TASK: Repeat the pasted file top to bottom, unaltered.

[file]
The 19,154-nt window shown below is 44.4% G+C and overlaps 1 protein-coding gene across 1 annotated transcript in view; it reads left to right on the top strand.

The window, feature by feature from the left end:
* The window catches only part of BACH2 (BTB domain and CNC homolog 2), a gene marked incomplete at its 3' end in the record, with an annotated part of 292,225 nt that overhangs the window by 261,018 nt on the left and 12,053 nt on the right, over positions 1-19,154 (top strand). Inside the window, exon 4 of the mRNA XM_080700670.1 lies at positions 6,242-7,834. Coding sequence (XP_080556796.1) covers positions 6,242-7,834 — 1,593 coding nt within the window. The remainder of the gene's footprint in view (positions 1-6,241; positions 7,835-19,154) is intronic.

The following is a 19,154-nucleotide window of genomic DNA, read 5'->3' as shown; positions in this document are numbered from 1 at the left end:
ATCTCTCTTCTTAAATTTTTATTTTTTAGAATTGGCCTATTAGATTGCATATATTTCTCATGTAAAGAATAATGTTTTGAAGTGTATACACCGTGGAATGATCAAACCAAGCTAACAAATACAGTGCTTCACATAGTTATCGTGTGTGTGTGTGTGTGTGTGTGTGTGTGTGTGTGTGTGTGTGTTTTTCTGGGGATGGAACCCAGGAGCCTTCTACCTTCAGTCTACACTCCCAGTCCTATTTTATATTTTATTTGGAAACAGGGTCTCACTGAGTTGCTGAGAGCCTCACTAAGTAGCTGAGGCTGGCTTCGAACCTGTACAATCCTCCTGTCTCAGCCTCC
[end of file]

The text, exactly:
The 19,154-nt window shown below is 44.4% G+C and overlaps 1 protein-coding gene across 1 annotated transcript in view; it reads left to right on the top strand.

The window, feature by feature from the left end:
* The window catches only part of BACH2 (BTB domain and CNC homolog 2), a gene marked incomplete at its 3' end in the record, with an annotated part of 292,225 nt that overhangs the window by 261,018 nt on the left and 12,053 nt on the right, over positions 1-19,154 (top strand). Inside the window, exon 4 of the mRNA XM_080700670.1 lies at positions 6,242-7,834. Coding sequence (XP_080556796.1) covers positions 6,242-7,834 — 1,593 coding nt within the window. The remainder of the gene's footprint in view (positions 1-6,241; positions 7,835-19,154) is intronic.

The following is a 19,154-nucleotide window of genomic DNA, read 5'->3' as shown; positions in this document are numbered from 1 at the left end:
ATCTCTCTTCTTAAATTTTTATTTTTTAGAATTGGCCTATTAGATTGCATATATTTCTCATGTAAAGAATAATGTTTTGAAGTGTATACACCGTGGAATGATCAAACCAAGCTAACAAATACAGTGCTTCACATAGTTATCGTGTGTGTGTGTGTGTGTGTGTGTGTGTGTGTGTGTGTGTGTGTTTTTCTGGGGATGGAACCCAGGAGCCTTCTACCTTCAGTCTACACTCCCAGTCCTATTTTATATTTTATTTGGAAACAGGGTCTCACTGAGTTGCTGAGAGCCTCACTAAGTAGCTGAGGCTGGCTTCGAACCTGTACAATCCTCCTGTCTCAGCCTCC